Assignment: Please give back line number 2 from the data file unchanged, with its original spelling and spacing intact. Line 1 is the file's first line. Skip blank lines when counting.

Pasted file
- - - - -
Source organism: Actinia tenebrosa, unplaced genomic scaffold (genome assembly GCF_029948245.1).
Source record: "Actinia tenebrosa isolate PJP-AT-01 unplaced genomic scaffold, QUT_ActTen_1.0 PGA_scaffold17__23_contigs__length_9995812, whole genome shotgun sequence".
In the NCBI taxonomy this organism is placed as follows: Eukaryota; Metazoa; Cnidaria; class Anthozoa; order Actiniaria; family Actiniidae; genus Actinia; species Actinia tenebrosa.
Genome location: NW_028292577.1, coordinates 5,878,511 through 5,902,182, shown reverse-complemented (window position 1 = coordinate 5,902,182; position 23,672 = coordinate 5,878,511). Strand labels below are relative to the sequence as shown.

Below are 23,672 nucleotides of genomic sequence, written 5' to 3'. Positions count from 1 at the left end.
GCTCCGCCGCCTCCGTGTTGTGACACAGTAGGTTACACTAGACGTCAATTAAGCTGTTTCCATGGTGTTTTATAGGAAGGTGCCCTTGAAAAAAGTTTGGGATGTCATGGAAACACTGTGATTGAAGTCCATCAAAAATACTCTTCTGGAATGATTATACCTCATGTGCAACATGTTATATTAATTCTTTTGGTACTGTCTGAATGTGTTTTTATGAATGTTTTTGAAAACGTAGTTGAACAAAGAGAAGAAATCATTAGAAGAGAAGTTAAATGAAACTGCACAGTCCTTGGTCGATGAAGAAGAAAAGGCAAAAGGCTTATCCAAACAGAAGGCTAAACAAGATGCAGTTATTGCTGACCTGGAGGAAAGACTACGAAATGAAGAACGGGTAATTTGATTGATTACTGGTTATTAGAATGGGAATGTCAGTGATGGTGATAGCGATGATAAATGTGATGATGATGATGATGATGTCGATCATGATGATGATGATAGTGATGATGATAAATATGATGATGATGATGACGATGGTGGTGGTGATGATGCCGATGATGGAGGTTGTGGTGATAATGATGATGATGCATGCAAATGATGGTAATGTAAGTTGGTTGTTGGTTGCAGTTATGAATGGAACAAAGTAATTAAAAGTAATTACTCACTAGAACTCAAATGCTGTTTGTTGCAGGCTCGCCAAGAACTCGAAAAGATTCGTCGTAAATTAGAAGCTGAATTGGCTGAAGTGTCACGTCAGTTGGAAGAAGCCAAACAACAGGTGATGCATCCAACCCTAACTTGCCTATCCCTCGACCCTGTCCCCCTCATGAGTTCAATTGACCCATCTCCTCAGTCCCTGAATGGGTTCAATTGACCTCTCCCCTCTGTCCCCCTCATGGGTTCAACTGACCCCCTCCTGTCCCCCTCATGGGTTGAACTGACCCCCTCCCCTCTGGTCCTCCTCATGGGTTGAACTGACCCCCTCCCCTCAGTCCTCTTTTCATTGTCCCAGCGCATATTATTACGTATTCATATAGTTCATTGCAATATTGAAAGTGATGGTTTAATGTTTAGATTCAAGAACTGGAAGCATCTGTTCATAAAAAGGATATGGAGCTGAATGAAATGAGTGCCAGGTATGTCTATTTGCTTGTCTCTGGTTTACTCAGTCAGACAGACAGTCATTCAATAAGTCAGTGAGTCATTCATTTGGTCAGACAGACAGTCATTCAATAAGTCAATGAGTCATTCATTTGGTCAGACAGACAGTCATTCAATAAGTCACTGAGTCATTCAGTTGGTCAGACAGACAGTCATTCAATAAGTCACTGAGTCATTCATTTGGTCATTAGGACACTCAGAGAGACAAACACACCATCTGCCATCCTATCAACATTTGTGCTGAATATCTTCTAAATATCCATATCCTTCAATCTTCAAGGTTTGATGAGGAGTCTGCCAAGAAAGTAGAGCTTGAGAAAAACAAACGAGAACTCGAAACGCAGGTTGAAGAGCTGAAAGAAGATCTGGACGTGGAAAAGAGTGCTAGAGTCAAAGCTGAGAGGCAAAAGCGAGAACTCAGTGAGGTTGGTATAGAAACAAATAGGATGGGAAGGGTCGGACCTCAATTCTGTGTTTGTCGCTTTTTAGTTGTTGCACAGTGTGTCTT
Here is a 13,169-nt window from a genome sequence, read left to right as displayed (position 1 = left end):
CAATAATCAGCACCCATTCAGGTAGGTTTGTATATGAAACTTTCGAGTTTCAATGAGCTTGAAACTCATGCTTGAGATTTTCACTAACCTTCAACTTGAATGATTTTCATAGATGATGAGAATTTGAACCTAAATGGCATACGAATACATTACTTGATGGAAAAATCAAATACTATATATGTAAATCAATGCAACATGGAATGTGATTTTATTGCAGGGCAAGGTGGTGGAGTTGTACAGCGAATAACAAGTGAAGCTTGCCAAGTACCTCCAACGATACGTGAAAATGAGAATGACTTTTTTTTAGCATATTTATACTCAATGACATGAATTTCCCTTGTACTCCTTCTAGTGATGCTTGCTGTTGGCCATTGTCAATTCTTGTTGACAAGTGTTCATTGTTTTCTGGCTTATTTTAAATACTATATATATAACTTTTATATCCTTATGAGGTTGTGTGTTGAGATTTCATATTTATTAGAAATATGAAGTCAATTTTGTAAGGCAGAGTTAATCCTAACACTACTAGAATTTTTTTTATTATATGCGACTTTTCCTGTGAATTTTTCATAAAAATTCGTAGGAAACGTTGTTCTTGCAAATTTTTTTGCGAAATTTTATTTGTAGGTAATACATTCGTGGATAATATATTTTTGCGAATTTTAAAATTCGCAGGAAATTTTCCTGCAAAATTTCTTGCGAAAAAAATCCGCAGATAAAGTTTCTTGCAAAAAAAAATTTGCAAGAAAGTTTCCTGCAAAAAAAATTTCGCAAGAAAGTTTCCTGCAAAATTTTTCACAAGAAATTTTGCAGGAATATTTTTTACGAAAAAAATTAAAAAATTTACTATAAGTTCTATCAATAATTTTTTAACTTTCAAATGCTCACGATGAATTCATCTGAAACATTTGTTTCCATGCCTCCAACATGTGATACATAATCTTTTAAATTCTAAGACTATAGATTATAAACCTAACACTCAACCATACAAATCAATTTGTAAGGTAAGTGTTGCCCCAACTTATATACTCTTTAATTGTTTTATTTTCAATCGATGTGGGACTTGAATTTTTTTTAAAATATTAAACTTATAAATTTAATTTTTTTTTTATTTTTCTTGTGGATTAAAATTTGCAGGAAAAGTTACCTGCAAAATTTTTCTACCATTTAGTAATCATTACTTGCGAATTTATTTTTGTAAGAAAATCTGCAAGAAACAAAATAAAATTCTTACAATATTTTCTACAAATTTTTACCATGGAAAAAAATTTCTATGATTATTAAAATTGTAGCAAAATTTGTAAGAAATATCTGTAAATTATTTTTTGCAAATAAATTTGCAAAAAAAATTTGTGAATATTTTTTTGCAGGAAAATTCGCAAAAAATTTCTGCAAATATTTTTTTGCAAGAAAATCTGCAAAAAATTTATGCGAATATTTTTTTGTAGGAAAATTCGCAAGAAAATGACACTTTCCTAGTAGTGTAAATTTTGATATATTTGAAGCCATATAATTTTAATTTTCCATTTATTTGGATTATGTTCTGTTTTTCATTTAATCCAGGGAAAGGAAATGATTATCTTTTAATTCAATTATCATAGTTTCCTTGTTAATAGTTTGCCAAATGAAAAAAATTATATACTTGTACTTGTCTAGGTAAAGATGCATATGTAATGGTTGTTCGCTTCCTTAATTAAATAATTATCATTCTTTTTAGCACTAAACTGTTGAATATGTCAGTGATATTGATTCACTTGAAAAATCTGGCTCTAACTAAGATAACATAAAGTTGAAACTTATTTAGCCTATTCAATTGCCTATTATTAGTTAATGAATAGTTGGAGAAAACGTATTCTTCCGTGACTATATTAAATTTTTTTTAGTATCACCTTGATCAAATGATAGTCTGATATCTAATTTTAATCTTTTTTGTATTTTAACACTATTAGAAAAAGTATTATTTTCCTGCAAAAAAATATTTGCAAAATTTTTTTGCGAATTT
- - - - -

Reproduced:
Source record: "Actinia tenebrosa isolate PJP-AT-01 unplaced genomic scaffold, QUT_ActTen_1.0 PGA_scaffold17__23_contigs__length_9995812, whole genome shotgun sequence".